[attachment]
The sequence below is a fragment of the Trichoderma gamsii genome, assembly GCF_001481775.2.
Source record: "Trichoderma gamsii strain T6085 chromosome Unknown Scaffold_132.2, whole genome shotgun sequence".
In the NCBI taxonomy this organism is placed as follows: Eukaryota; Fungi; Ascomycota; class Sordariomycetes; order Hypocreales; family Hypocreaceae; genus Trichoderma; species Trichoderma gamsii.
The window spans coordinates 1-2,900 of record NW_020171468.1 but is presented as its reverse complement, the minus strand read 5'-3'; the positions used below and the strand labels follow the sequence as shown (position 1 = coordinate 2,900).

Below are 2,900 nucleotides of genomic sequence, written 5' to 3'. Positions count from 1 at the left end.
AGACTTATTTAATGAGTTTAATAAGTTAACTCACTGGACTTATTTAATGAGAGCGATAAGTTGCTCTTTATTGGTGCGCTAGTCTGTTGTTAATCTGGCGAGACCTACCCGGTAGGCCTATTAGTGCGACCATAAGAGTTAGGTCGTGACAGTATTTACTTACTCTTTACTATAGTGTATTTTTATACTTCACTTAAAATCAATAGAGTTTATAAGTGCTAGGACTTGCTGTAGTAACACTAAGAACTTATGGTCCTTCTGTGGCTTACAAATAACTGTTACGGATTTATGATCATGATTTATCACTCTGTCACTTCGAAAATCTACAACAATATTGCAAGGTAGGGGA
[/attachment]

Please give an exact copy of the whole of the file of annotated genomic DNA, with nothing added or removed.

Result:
The sequence below is a fragment of the Trichoderma gamsii genome, assembly GCF_001481775.2.
Source record: "Trichoderma gamsii strain T6085 chromosome Unknown Scaffold_132.2, whole genome shotgun sequence".
In the NCBI taxonomy this organism is placed as follows: Eukaryota; Fungi; Ascomycota; class Sordariomycetes; order Hypocreales; family Hypocreaceae; genus Trichoderma; species Trichoderma gamsii.
The window spans coordinates 1-2,900 of record NW_020171468.1 but is presented as its reverse complement, the minus strand read 5'-3'; the positions used below and the strand labels follow the sequence as shown (position 1 = coordinate 2,900).

Below are 2,900 nucleotides of genomic sequence, written 5' to 3'. Positions count from 1 at the left end.
AGACTTATTTAATGAGTTTAATAAGTTAACTCACTGGACTTATTTAATGAGAGCGATAAGTTGCTCTTTATTGGTGCGCTAGTCTGTTGTTAATCTGGCGAGACCTACCCGGTAGGCCTATTAGTGCGACCATAAGAGTTAGGTCGTGACAGTATTTACTTACTCTTTACTATAGTGTATTTTTATACTTCACTTAAAATCAATAGAGTTTATAAGTGCTAGGACTTGCTGTAGTAACACTAAGAACTTATGGTCCTTCTGTGGCTTACAAATAACTGTTACGGATTTATGATCATGATTTATCACTCTGTCACTTCGAAAATCTACAACAATATTGCAAGGTAGGGGA